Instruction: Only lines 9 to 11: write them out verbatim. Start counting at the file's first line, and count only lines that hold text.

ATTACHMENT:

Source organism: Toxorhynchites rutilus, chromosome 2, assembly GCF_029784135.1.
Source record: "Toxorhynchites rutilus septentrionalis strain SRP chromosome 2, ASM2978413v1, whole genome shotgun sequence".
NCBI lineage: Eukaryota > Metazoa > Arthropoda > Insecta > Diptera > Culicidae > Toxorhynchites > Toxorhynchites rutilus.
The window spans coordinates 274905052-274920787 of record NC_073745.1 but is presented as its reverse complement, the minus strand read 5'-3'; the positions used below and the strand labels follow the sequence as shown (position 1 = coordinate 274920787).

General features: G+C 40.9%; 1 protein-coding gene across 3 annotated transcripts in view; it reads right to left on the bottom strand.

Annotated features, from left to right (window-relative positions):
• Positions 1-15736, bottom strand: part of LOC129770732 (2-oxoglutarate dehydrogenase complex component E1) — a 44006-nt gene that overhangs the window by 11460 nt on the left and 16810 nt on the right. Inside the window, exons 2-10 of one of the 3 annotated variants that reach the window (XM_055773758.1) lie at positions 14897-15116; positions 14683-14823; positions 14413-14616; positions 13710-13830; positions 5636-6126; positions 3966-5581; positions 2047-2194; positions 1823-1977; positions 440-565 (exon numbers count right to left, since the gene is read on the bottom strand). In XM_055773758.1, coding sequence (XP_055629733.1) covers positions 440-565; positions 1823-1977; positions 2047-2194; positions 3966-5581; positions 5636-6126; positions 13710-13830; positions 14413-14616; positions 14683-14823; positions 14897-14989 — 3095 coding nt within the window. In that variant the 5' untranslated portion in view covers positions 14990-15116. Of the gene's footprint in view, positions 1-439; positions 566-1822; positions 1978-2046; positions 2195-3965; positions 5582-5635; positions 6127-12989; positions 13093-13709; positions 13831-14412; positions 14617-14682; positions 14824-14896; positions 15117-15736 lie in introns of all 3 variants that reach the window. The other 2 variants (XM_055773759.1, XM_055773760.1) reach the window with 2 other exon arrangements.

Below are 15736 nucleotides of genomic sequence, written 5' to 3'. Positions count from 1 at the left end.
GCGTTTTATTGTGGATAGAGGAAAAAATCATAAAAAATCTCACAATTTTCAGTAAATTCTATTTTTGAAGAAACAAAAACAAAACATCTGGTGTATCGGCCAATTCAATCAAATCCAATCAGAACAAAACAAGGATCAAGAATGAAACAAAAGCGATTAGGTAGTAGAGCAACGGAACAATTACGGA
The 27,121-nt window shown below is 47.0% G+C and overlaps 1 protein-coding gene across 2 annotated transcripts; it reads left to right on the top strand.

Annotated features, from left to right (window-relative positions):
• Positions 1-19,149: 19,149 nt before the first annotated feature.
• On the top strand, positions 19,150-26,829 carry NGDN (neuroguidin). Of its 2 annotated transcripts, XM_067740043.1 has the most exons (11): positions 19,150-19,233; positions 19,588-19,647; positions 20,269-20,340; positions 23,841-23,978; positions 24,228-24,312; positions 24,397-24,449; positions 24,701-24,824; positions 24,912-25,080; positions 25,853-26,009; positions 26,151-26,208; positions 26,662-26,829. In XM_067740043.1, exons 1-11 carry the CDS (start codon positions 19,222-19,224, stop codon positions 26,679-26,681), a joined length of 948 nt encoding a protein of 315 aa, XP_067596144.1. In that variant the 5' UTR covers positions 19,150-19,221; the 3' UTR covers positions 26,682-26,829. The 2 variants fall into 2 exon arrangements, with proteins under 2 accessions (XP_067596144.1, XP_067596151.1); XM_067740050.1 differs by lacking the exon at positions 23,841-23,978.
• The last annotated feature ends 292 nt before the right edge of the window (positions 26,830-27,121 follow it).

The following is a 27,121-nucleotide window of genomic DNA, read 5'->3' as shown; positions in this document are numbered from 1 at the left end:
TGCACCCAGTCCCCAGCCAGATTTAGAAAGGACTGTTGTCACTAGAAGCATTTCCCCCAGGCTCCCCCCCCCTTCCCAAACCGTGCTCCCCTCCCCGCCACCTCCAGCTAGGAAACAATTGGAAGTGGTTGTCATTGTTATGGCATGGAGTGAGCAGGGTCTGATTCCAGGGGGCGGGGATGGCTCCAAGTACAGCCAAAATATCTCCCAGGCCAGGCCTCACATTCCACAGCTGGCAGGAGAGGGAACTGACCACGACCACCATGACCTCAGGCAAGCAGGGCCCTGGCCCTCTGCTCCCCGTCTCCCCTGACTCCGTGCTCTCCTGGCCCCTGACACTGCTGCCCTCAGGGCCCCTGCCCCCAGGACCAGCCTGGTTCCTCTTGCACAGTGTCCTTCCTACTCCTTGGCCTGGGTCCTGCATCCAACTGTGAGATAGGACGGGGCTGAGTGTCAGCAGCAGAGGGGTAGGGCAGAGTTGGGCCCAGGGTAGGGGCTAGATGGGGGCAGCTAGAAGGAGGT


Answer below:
GCGTTTTATTGTGGATAGAGGAAAAAATCATAAAAAATCTCACAATTTTCAGTAAATTCTATTTTTGAAGAAACAAAAACAAAACATCTGGTGTATCGGCCAATTCAATCAAATCCAATCAGAACAAAACAAGGATCAAGAATGAAACAAAAGCGATTAGGTAGTAGAGCAACGGAACAATTACGGA
The 27,121-nt window shown below is 47.0% G+C and overlaps 1 protein-coding gene across 2 annotated transcripts; it reads left to right on the top strand.

Annotated features, from left to right (window-relative positions):